Thursday, November 24, 2016

Southern Africa's land reform

Twenty-two years after the end of apartheid, South Africa is still grappling with land reform. Progress is slow under the current approach to shift land from white back to black people and many are becoming impatient. Land ownership is a contentious issue in South Africa. With the end of apartheid in 1994, the African National Congress (ANC) party promised to right the wrongs of the past by shifting land from white farmers back to the black population who lost most of South Africa's fertile land under colonial rule. But the government is still far from reaching its initial target of redistributing one third of the land by 1999. 90 percent of the farmland that has been redistributed is not productive anymore, meaning that land reform has not been commercially viable.

"We haven't given it enough time," said Professor Nick Vink, chairman of the Agricultural Economics Department at Stellenbosch University. "It's something that's going to be with the country for the next two or three generations."

Left-winger,Julius Malema, renewed his call for blacks to occupy white-owned land. The Economic Freedom Fighters party has won public support with by campaigning against inequality in South Africa and calling for non-violent occupation to redistribute the land.
"They have been living peacefully. They have been swimming in a pool of privilege, they have been enjoying themselves because they always owned or land,” said Malema about South Africa's white, land-owning minority.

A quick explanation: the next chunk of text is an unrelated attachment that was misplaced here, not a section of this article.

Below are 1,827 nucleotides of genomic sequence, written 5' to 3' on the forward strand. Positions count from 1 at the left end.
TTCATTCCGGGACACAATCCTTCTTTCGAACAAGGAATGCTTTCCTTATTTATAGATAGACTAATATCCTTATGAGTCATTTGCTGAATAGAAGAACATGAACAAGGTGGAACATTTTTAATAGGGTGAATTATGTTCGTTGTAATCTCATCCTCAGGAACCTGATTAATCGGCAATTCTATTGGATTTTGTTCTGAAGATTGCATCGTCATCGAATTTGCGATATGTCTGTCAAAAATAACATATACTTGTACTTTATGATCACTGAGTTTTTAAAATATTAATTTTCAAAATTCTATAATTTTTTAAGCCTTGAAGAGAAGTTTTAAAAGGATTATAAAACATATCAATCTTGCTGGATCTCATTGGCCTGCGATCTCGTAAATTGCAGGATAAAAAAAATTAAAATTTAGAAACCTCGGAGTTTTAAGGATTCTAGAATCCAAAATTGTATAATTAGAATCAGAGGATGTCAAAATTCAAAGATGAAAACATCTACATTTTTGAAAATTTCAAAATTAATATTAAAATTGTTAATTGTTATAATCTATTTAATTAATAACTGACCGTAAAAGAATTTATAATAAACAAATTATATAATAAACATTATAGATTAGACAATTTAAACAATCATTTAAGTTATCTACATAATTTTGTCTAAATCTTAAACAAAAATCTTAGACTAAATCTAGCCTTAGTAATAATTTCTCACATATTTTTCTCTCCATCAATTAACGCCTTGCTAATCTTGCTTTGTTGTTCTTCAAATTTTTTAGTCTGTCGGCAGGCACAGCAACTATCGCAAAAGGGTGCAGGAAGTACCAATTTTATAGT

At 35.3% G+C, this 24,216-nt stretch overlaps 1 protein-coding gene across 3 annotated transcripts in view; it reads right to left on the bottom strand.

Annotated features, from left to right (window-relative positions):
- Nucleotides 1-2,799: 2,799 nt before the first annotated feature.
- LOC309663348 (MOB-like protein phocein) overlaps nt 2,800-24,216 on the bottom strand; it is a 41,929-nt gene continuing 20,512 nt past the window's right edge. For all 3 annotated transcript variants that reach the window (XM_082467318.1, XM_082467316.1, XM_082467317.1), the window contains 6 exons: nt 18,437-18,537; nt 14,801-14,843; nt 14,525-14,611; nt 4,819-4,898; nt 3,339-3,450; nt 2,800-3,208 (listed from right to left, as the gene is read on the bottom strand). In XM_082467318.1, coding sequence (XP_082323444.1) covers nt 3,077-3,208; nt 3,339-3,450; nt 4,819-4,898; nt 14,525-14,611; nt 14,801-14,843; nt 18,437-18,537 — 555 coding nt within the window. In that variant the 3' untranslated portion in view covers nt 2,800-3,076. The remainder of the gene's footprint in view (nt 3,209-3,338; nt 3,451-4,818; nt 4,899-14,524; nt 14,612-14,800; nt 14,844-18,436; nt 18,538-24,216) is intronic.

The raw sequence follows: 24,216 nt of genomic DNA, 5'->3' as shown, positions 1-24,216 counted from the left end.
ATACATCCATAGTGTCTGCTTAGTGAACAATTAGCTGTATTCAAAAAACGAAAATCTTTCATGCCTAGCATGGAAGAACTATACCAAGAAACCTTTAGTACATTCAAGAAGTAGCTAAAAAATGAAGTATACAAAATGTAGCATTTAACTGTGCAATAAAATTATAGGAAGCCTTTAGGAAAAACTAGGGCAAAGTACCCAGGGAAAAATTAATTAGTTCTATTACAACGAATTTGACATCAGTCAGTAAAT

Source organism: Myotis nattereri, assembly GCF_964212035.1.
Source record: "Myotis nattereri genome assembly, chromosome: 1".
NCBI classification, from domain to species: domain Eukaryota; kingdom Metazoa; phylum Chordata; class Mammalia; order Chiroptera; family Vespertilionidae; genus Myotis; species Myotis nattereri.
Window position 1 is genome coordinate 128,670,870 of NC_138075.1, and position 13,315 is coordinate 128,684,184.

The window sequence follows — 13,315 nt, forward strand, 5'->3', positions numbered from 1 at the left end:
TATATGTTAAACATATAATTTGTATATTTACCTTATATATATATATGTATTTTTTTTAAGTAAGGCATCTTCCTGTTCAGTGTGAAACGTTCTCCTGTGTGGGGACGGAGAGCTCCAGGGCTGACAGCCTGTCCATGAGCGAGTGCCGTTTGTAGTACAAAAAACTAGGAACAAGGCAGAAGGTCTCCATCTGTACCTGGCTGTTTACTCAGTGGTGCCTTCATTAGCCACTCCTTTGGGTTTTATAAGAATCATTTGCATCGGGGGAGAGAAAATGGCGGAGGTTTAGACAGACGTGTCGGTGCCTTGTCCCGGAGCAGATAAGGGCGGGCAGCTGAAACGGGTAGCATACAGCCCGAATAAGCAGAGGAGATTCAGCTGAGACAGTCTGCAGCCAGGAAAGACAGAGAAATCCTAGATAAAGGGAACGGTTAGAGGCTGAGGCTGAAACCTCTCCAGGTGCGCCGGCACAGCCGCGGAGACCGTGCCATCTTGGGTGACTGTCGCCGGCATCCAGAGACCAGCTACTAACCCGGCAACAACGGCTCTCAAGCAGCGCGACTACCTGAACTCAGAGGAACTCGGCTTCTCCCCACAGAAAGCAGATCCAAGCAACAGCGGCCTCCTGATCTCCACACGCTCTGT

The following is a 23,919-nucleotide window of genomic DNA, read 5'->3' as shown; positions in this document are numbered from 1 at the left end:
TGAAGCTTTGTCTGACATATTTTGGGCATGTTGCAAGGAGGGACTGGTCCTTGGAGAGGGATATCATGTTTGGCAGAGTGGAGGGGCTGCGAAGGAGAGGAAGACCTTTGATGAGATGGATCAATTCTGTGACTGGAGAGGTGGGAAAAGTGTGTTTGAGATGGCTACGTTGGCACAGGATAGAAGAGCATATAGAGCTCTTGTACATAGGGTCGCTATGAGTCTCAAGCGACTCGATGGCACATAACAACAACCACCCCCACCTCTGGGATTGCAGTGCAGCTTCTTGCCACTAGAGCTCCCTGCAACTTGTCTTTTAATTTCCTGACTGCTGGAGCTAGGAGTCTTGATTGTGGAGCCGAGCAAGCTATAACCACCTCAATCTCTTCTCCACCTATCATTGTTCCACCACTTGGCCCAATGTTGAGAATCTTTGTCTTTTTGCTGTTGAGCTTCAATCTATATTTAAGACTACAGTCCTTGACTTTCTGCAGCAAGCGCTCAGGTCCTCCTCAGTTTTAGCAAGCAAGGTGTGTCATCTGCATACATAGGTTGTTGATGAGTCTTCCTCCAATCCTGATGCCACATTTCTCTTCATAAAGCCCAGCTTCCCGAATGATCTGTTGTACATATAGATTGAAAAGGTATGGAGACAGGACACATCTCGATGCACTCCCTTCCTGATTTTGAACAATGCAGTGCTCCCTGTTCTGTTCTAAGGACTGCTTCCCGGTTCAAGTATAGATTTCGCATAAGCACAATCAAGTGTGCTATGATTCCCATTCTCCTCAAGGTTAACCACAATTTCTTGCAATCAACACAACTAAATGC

Robert Mugabe wanted to use his land reform program to eliminate the traces of colonialism by giving farms to black Zimbabweans. 15 years later the country can no longer feed itself. Some 4,500 white farmers were dispossessed, sometimes forcibly, and a million black Zimbabweans were settled on their land. A number of new medium-sized farms were created but by and large the land was redistributed to small-scale farmers – and to people who had good connections to the Mugabe regime. As a result of the land reform, some 300,000 black farm workers lost their jobs. Like the dispossessed white farm owners, they received no compensation for their losses. With the implementation of the land reform, the government failed to seize the opportunity to abandon traditional hierarchies and give women more of a say in the running of the expropriated farms. Less than 40 percent of land is currently being used productively, he told DW. One reason for this is that no real work is being done on many of the new large farms now in the hands of members of the political elite. Small farmers lack the necessary know-how and do not have enough capital to purchase the equipment they need, seeds, fertilizer or fuel.

Land reform seems to have become a symbol of how deep racial divisions still run in the country.

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